2.5 out of 5 stars

Why was the sequel to one of the world’s most beloved, successful comedies such a failure? Had the national zeitgeist shifted? Or was the production simply doomed from the start? Beneath the veneer of a light-hearted sequel, there were public spats, long delays, a reluctant cast and crew, unsuccessful test screenings, and extensive last-minute revisions to Ghostbusters II. The result was something strange in the neighbourhood: an unfunny comedy and a dull summer film.

Five years after saving an entire metropolis, the Ghostbusters are bankrupt and despised by the general public. They’ve sunk to performing at children’s birthday parties, or have returned to their scientific careers. That is, until they discover a potent, psycho-reactive substance—or, in layman’s terms, “mood slime”—coursing beneath New York City’s streets. As Dana (Sigourney Weaver) has recently experienced another paranormal event, the Ghostbusters spring into action to save the day once again.

In my review of Ghostbusters (1984), I mentioned how those involved in the film miraculously avoided complete disaster. The entire concept for the film doesn’t seem to work on paper, yet it was still a giant success. Ghostbusters II confirms that the creative team simply captured lightning in a bottle.

The sequel isn’t as fun, entertaining, or wacky as the first, and falls flat where the original stands tall. It doesn’t help that some of the cast look noticeably bored, turning it into a pale, dull entry into a franchise that probably should have remained a standalone effort. Additionally, production problems have tampered with the final product, making the film feel listless and messy.

Even without the studio interference, the film probably would have been a confusing affair. Much like Dan Aykroyd’s original script for Ghostbusters, there were too many disparate ideas that couldn’t quite be coalesced into a uniform whole. Aykroyd wanted the film set in a new location, entertaining ideas for a plot based in Scotland, including fairies and underwater battles. Needless to say, some of these ideas were considered too far-fetched, even for the Ghostbusters.

Instead, we are reintroduced to our protagonists right where they belong: in the Big Apple. However, we soon discover they have been ostracized as lunatics by society, but it isn’t explained why—the entire city of New York witnessed their dismantling of supernatural forces less than five years ago. It seems as though Harold Ramis and Dan Aykroyd wanted to paint their characters as disbelieved, misunderstood heroes to garner the audience’s sympathy, but it only comes across as bizarre. Is the whole city suffering from some kind of ghostly amnesia?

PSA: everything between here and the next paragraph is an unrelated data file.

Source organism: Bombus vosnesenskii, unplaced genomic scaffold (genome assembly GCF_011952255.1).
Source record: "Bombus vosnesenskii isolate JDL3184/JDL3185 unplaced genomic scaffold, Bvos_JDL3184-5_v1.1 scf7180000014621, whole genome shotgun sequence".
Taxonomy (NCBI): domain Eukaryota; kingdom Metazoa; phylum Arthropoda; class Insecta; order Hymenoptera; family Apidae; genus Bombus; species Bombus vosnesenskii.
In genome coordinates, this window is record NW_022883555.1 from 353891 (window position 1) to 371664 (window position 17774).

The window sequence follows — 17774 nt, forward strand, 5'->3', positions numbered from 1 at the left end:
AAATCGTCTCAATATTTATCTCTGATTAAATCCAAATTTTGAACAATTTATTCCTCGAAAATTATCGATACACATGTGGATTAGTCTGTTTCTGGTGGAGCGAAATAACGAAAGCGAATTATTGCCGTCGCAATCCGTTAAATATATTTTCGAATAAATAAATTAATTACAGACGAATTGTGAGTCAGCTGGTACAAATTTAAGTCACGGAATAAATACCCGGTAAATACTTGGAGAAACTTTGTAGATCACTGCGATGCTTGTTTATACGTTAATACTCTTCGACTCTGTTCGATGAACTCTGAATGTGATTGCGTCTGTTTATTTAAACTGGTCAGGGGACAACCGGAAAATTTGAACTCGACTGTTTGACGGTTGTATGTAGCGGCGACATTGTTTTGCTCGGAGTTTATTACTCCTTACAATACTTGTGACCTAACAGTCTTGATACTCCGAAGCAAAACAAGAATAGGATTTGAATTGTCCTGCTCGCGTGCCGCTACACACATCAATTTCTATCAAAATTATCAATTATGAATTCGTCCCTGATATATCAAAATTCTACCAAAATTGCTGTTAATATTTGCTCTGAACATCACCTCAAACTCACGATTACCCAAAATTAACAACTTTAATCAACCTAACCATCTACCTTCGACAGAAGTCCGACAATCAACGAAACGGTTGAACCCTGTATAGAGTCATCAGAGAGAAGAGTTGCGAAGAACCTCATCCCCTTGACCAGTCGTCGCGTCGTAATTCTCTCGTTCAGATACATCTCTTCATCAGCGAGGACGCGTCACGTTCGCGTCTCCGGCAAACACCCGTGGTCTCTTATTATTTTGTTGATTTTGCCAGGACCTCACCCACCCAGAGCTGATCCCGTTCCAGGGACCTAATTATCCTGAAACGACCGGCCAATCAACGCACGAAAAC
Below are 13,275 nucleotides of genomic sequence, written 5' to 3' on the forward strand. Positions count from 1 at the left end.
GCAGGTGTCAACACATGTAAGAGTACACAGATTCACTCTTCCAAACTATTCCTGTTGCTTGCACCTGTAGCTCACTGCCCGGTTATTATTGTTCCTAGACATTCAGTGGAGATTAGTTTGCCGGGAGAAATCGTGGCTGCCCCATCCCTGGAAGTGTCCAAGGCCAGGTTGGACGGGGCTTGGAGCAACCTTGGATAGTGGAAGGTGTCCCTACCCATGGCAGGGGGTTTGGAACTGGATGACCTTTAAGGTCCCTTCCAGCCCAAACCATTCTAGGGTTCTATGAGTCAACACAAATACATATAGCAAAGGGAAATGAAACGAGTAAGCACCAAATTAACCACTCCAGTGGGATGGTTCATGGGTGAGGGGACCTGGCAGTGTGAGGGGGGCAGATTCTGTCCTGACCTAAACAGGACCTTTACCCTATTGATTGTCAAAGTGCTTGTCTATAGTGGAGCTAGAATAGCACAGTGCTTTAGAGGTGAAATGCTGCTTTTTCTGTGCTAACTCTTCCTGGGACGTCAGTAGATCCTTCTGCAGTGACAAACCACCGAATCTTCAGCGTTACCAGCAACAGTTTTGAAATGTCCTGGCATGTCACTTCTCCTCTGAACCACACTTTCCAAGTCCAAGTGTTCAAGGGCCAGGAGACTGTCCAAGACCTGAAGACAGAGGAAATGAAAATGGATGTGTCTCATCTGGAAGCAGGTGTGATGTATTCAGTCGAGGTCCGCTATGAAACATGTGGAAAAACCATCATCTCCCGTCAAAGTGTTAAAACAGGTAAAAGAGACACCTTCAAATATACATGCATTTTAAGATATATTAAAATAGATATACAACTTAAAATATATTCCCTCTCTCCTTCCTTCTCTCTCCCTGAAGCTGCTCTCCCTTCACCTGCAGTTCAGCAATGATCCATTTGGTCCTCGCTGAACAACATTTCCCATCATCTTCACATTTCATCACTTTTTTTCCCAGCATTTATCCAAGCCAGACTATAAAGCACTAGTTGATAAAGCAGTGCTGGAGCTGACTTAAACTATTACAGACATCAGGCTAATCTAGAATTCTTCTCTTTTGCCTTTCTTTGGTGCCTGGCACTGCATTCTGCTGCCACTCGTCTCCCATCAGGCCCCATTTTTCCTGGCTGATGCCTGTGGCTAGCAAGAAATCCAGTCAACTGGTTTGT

Perhaps it’s just apathy towards society’s treatment of heroes, a theme Aykroyd was keen to explore. A central idea that made its way from the earliest developments of the story was the negativity and anger so prevalent in large cities. New Yorkers’ malice and aggression are manifested in a slime that runs beneath the metropolis, threatening to reduce the entire city to ruin.

Aykroyd claimed that this metaphor was buried deep in the story’s structure. However, the final monologue, where Ray Stantz (Aykroyd) espouses the need for urbanites to treat each other kindly, feels immensely pointed and tonally inconsistent with the franchise. Ray laments dramatically: “You know, I just can’t believe things have gotten so bad in this city that there’s no way back. I mean, sure, it’s dirty, it’s crowded, it’s polluted, it’s noisy and there’s people all around who’d just as soon step on your face as look at you. But come on! There’s got to be a few sparks of sweet humanity left in this burned-out ‘burg!” Suddenly, it feels as though we’re watching an excerpt from Miracle on 34th Street (1947).

Scenes like this one completely miss the mark, and lack emotional weight for several reasons. Firstly, the original Ghostbusters was never intended to be an edifying experience; the whole film is daft and never tried to be anything else. Including a moral in a Ghostbusters film seems like an uphill battle, especially considering that the original instalment didn’t even attempt emotional journeys or character arcs. Implementing a lesson in a summer film had better actually serve the plot—like in Jaws (1975)—or you risk alienating your audience.

Secondly, the plot often feels like the mere assemblage of trailer moments designed to recapture that sense of that precious feeling of wonder audiences had when seeing the first film. The mayor leaning over his desk and gesticulating wildly—“Get me the Ghostbusters!”—feels forced and unnecessary, much like the film itself.

Oftentimes, the film seems unsure of what it’s doing. This is probably largely due to the numerous rewrites the film experienced. Aykroyd was asked to tone down the adult components of the film to make it more suitable for a younger audience, who had become a large target audience after the success of the cartoon series The Real Ghostbusters (1986-1991).